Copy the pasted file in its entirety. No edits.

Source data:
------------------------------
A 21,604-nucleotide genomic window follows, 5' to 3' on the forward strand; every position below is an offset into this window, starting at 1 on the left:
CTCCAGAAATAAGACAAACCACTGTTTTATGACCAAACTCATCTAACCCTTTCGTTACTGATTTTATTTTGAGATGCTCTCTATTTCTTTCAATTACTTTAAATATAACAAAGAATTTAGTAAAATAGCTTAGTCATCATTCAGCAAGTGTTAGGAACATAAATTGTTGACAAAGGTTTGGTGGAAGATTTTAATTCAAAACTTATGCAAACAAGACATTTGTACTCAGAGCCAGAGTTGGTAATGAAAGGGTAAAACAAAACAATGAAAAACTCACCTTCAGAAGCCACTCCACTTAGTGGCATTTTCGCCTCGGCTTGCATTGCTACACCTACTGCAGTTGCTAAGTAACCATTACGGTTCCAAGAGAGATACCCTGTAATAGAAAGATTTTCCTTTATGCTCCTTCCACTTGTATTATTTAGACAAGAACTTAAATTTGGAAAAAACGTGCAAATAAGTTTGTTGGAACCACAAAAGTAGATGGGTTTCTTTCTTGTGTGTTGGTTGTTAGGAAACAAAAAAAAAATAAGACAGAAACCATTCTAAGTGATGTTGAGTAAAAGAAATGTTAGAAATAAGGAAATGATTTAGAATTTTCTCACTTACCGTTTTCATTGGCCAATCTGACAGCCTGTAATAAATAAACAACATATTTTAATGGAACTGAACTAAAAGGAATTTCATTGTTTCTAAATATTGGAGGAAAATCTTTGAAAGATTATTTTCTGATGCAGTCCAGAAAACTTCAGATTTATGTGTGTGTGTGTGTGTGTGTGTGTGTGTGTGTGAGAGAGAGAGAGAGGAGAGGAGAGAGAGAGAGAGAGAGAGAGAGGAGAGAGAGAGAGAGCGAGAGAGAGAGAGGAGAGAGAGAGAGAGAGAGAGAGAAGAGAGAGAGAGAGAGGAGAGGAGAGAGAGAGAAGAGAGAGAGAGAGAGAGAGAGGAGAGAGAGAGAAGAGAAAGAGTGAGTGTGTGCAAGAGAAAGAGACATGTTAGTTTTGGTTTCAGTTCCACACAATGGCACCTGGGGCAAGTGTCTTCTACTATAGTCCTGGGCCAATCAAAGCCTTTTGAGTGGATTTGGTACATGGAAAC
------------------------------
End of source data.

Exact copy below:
A 21,604-nucleotide genomic window follows, 5' to 3' on the forward strand; every position below is an offset into this window, starting at 1 on the left:
CTCCAGAAATAAGACAAACCACTGTTTTATGACCAAACTCATCTAACCCTTTCGTTACTGATTTTATTTTGAGATGCTCTCTATTTCTTTCAATTACTTTAAATATAACAAAGAATTTAGTAAAATAGCTTAGTCATCATTCAGCAAGTGTTAGGAACATAAATTGTTGACAAAGGTTTGGTGGAAGATTTTAATTCAAAACTTATGCAAACAAGACATTTGTACTCAGAGCCAGAGTTGGTAATGAAAGGGTAAAACAAAACAATGAAAAACTCACCTTCAGAAGCCACTCCACTTAGTGGCATTTTCGCCTCGGCTTGCATTGCTACACCTACTGCAGTTGCTAAGTAACCATTACGGTTCCAAGAGAGATACCCTGTAATAGAAAGATTTTCCTTTATGCTCCTTCCACTTGTATTATTTAGACAAGAACTTAAATTTGGAAAAAACGTGCAAATAAGTTTGTTGGAACCACAAAAGTAGATGGGTTTCTTTCTTGTGTGTTGGTTGTTAGGAAACAAAAAAAAAATAAGACAGAAACCATTCTAAGTGATGTTGAGTAAAAGAAATGTTAGAAATAAGGAAATGATTTAGAATTTTCTCACTTACCGTTTTCATTGGCCAATCTGACAGCCTGTAATAAATAAACAACATATTTTAATGGAACTGAACTAAAAGGAATTTCATTGTTTCTAAATATTGGAGGAAAATCTTTGAAAGATTATTTTCTGATGCAGTCCAGAAAACTTCAGATTTATGTGTGTGTGTGTGTGTGTGTGTGTGTGTGTGTGAGAGAGAGAGAGAGGAGAGGAGAGAGAGAGAGAGAGAGAGAGAGGAGAGAGAGAGAGAGCGAGAGAGAGAGAGGAGAGAGAGAGAGAGAGAGAGAGAAGAGAGAGAGAGAGAGGAGAGGAGAGAGAGAGAAGAGAGAGAGAGAGAGAGAGAGGAGAGAGAGAGAAGAGAAAGAGTGAGTGTGTGCAAGAGAAAGAGACATGTTAGTTTTGGTTTCAGTTCCACACAATGGCACCTGGGGCAAGTGTCTTCTACTATAGTCCTGGGCCAATCAAAGCCTTTTGAGTGGATTTGGTACATGGAAAC